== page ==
Imperial Nature: Joseph Hooker and the Practices of Victorian Science

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University of Chicago Press, May 15, 2008 - Biography & Autobiography - 429 pages
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Joseph Dalton Hooker (1817–1911) was an internationally renowned botanist, a close friend and early supporter of Charles Darwin, and one of the first—and most successful—British men of science to become a full-time professional. He was also, Jim Endersby argues, the perfect embodiment of Victorian science. A vivid picture of the complex interrelationships of scientific work and scientific ideas, Imperial Nature gracefully uses one individual’s career to illustrate the changing world of science in the Victorian era.
By analyzing Hooker’s career, Endersby offers vivid insights into the everyday activities of nineteenth-century naturalists, considering matters as diverse as botanical illustration and microscopy, classification, and specimen transportation and storage, to reveal what they actually did, how they earned a living, and what drove their scientific theories. What emerges is a rare glimpse of Victorian scientific practices in action. By focusing on science’s material practices and one of its foremost practitioners, Endersby ably links concerns about empire, professionalism, and philosophical practices to the forging of a nineteenth-century scientific identity.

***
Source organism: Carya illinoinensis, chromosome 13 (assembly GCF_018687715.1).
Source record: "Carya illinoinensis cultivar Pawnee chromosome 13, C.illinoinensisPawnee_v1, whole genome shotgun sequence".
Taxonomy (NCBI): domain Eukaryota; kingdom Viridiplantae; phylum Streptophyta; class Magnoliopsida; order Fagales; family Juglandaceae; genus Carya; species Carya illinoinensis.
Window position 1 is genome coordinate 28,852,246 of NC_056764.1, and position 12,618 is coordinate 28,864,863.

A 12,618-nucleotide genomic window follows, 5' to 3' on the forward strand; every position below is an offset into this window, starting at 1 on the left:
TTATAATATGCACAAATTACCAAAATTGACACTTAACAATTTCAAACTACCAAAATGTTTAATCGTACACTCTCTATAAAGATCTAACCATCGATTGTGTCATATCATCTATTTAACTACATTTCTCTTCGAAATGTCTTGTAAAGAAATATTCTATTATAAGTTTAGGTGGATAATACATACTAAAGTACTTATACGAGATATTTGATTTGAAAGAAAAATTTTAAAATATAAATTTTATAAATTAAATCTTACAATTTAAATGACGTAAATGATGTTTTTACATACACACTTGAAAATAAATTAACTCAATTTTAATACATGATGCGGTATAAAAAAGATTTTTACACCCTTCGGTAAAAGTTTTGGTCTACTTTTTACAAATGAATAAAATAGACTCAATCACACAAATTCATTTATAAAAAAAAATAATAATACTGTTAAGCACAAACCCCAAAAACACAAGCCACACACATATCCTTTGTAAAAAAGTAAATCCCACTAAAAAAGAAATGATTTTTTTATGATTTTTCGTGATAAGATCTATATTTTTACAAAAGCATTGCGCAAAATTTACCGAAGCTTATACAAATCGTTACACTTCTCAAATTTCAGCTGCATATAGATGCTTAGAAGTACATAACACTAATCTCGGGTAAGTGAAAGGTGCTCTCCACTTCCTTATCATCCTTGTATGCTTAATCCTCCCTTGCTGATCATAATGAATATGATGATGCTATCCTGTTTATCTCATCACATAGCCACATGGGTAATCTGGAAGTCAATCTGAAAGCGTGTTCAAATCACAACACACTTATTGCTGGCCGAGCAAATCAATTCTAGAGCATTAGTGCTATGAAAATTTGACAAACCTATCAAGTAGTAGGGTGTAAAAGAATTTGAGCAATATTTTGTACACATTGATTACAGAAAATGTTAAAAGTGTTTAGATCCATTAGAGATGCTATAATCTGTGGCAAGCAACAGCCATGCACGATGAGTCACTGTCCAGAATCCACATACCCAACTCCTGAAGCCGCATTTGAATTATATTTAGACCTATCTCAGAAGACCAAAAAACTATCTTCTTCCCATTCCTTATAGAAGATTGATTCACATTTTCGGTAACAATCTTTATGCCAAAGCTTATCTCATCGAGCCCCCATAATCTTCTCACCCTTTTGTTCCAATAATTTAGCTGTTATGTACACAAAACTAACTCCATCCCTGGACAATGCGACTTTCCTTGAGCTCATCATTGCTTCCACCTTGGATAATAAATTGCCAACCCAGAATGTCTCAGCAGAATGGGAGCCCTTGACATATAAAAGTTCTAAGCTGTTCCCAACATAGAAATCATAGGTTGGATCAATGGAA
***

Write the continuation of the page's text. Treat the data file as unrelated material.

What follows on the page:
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Contents

1 Traveling
31
2 Collecting
54
3 Corresponding
84
4 Seeing
112
5 Classifying
137
6 Settling
170
7 Publishing
195
8 Charting
225
9 Associating
249
10 Governing
276
Conclusion
311
Notes
329
Bibliography
383
Index
411
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About the author (2008)

Jim Endersby is a lecturer in the history department at the University of Sussex.

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